I recently had my first live competition experience... and it was a lesson in being prepared!
I heeded some wise advice to make sure to get there early. I had just made the little-more-than-an-hour drive to the fairgrounds and was looking for two things.
One was where the PPBSO tent was to let them know I was there, and the other was a coffee from the vendors there to relax a bit while getting ready for my first ever Grade 5 competition on the full pipes (and in full highland dress)!
We parked the truck as directed by the very organized organizers, which turned out to be on the other side of the field from where I would be headed. Now for the adventure...
On my way across the field, I felt something flopping around on my ghillie brogues... I looked down and to my horror, the leather sole of my shoe was separating from the upper part of the shoe! By the time I reached the vendors (also close to the PPBSO tent) on the other side the sole had completely come off.
Slightly panic stricken, I started asking any and all vendors if anyone had glue or tape or anything to do a quick repair. It was an hour before my time to compete (again, it was my first time ever so I didn't know what to expect) and I didn't know how much time I would need for everything I needed to do before I went on.
One person had some tape and we tried a fix that was hidden as best as possible but didn't hold very well. So another vendor said he had some duct tape (the silver kind – he didn't have any black) and I did my best to tape the sole back on while trying to not go over the top of the shoe with the intent of retaining at least a portion of the original look.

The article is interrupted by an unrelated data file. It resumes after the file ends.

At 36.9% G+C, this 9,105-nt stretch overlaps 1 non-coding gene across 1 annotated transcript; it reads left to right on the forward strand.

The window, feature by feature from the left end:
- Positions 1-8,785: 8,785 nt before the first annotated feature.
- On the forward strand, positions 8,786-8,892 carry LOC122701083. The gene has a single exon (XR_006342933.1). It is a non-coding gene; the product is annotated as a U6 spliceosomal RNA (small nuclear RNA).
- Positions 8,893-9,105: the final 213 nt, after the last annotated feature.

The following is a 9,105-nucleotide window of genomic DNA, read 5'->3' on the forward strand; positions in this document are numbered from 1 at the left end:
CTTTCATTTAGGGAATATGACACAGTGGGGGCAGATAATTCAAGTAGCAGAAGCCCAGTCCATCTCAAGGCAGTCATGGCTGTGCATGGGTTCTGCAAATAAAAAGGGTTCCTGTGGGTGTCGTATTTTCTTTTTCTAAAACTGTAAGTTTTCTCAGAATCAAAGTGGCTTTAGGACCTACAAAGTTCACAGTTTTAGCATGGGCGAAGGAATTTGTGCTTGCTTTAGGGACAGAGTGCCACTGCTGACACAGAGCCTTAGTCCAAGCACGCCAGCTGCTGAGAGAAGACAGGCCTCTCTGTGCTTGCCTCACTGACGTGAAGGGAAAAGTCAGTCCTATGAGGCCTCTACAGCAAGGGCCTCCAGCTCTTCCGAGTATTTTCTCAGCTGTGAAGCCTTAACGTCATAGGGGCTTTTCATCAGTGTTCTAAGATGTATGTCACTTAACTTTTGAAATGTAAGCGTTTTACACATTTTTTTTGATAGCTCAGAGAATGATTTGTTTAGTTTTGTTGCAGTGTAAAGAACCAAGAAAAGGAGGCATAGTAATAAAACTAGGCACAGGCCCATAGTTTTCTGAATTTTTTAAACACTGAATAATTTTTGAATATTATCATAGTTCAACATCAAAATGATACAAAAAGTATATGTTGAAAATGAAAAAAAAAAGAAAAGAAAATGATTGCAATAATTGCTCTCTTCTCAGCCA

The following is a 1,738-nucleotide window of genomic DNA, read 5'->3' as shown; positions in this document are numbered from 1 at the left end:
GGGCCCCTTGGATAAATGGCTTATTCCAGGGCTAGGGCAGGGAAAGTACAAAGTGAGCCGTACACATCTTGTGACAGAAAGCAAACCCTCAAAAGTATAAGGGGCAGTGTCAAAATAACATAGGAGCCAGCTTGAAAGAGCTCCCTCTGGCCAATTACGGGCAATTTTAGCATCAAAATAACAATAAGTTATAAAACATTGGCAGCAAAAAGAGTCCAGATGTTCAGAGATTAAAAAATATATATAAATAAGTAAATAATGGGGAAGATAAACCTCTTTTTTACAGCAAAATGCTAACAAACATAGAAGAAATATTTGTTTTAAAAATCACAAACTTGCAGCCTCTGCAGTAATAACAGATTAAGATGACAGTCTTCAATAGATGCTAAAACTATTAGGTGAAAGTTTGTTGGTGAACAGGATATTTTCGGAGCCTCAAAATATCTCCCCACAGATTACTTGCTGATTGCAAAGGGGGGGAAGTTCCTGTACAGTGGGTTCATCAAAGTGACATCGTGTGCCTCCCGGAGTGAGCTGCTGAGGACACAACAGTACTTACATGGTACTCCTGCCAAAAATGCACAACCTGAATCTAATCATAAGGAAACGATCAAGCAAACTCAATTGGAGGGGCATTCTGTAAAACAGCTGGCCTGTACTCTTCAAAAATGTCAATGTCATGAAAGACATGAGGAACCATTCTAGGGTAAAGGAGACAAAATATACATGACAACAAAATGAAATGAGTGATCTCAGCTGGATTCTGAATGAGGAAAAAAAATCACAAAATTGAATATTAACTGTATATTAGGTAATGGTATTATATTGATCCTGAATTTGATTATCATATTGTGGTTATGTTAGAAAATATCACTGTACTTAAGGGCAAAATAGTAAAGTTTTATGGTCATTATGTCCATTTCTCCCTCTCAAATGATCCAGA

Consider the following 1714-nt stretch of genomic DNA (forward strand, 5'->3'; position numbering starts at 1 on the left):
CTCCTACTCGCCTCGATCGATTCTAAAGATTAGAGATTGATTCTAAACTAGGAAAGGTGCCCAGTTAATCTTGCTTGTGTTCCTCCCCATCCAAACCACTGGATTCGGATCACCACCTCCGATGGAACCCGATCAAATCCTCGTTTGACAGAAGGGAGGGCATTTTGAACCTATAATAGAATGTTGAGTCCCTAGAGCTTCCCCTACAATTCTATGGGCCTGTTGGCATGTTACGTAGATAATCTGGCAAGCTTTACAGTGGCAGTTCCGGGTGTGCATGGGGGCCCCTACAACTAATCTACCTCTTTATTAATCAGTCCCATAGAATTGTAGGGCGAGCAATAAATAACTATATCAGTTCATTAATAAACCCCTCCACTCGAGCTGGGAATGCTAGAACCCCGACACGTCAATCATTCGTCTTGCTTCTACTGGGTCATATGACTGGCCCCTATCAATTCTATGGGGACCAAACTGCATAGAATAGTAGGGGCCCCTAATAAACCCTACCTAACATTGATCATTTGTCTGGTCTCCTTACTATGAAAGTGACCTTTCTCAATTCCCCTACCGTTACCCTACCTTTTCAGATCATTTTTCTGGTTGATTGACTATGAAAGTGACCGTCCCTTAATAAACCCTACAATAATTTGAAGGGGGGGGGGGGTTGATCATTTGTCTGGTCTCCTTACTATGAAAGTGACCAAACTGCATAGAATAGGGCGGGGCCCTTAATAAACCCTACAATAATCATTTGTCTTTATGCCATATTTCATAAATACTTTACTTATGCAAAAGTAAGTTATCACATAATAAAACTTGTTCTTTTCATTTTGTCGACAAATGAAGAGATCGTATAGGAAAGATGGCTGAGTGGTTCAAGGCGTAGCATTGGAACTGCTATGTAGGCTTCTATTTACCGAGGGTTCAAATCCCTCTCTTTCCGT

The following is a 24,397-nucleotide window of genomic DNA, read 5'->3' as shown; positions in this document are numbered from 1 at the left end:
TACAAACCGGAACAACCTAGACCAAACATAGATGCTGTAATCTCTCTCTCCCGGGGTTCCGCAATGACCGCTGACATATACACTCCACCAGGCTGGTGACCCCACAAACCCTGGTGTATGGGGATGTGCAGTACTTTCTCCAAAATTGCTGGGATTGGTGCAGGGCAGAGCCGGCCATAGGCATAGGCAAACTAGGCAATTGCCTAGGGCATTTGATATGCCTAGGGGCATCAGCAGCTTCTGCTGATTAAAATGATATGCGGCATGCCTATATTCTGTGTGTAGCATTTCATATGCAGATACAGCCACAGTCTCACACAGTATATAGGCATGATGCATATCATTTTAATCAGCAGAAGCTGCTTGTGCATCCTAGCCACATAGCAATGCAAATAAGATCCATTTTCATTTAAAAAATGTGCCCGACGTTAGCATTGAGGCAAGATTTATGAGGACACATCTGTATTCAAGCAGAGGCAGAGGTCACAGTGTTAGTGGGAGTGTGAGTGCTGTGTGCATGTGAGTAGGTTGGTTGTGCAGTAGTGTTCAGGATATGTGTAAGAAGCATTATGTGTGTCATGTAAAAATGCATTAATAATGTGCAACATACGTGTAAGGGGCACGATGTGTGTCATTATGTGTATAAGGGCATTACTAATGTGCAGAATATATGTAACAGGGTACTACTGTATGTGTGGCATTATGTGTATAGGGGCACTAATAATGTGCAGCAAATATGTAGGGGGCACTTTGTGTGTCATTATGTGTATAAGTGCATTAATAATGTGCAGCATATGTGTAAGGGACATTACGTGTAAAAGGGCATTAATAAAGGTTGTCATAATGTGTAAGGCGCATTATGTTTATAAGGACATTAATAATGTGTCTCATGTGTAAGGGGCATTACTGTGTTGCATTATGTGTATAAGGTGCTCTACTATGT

After somewhat fixing my shoe, I looked at the time (and at that point I was really glad that I arrived early) and spotted that it was half an hour before the competition started.
"Good", I thought, "There's still time to grab a quick coffee and get over to the society tent and get ready!"
I put the cup on a railing to gather my stuff up and go... and watched helplessly as my cup fell down and poured out all of the contents on the ground.
I decided to forget the coffee and get to the tent anyway.
After that, things went pretty much ok, other than walking very carefully and hoping that my shoe stayed together for the next hour or so until I could get back to the truck and change my footwear. Luckily, it held and I was able to find a spot close to where I was to compete to warm up the pipes and get the drones tuned.
Thanks to the high quality instruction and performance advice from various sources on the Dojo, my pipes sounded fine both before and during the performance! My playing however, could have been a little bit better, as the morning's events didn't do much for calming my nerves. I will note that for future performances and try to do better the next time!
Going back to my truck after my time in front of the judge (who encouraged me greatly when he told me that he played the pipes left-handed too) caused me to miss out on watching another fine "Dojoer" who was in attendance. The kids wanted to play and the rest of the day was spent enjoying the games.
I placed 4th out of 7 – so not bad for the first time and considering my adventures.
The moral of this story – remember to always show up early and always be prepared for anything to happen at a highland games!